Monthly Talk: Astra in Extremis: The fascinating afterlives of undead stars

Bath Astronomers’ monthly talk, Wed 25th Jan, is kindly given by Dr David Tsang of the Astrophysics department of the University of Bath. The talk is entitled “Astra in Extremis: The fascinating afterlives of undead stars“.

Stars are the ultimate source of the energy that fuels the life cycles on the planets that orbit them, but when certain stars themselves reach the end of their lives and collapse, they can become the stellar zombies known as Neutron Stars. These undead stars are the locations of the most extreme physics in the universe: the densest matter, the strongest magnetic fields, and the most extreme gravity short of black holes. I will talk about how we study these incredible objects, and what we can learn about the foundations of physics from the afterlives of these undead stars.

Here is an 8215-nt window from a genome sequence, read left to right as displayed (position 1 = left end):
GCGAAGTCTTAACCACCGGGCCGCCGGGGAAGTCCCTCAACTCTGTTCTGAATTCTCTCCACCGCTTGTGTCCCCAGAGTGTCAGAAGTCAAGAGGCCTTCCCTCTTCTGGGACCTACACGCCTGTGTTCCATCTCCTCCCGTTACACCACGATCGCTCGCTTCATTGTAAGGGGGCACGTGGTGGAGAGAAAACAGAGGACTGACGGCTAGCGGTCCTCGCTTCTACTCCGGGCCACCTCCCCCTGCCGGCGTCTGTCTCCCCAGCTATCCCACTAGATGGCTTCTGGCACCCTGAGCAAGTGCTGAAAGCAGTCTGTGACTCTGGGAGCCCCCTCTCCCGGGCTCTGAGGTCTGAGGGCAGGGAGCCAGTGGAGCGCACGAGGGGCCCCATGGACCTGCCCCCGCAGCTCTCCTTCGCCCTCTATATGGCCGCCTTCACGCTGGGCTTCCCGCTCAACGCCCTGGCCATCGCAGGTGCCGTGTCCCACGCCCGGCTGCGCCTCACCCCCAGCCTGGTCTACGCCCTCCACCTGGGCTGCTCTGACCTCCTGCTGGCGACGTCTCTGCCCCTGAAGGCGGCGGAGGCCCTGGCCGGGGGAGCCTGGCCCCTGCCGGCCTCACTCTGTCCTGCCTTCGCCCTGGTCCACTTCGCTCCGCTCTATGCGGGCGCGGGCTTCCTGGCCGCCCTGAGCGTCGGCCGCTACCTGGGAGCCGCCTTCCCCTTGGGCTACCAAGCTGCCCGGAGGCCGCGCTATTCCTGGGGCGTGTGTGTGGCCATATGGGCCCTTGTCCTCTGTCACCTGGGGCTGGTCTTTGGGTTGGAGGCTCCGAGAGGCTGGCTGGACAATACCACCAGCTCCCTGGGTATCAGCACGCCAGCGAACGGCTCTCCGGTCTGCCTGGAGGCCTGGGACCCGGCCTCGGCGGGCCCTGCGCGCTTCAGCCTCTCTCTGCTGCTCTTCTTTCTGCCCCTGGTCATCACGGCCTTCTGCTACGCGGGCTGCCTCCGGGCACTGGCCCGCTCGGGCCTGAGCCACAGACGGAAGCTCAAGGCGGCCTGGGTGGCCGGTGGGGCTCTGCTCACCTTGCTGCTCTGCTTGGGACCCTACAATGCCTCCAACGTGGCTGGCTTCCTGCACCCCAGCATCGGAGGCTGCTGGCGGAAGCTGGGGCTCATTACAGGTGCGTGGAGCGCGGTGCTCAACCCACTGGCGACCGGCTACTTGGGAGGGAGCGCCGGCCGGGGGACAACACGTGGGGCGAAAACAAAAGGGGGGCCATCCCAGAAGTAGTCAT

Talks are held in the Gallery of the Herschel Museum of Astronomy each month for members and those interested in astronomy/stargazing. There is a £5 fee for non-members (refundable if you become a member).

Doors open at 7:15pm. The event commences at 7:30pm with an introduction and update of what is going on in the society and the night sky before handing over to the speaker. Last entry at 7:40pm for running late.


Dr David Tsang gained his Engineering Physics degree at the University of British Columbia and went on to be awarded Doctor of Philosophy at Cornell University. He has held positions as a Fellow at California Institute of Technology, McGill University, University of Maryland, University of Southampton. He is now part of the Astrophysics team at the University of Bath. His latest contribution to the paper “Constraining Nuclear Symmetry Energy with Multi-messenger Resonant Shattering Flares” may seem highbrow but David has also regularly contributed to the Pint of Science series of talks bringing the amazing science of neutron stars to everyone.

Image Credit:
Harvard-Smithsonian Center for Astrophysics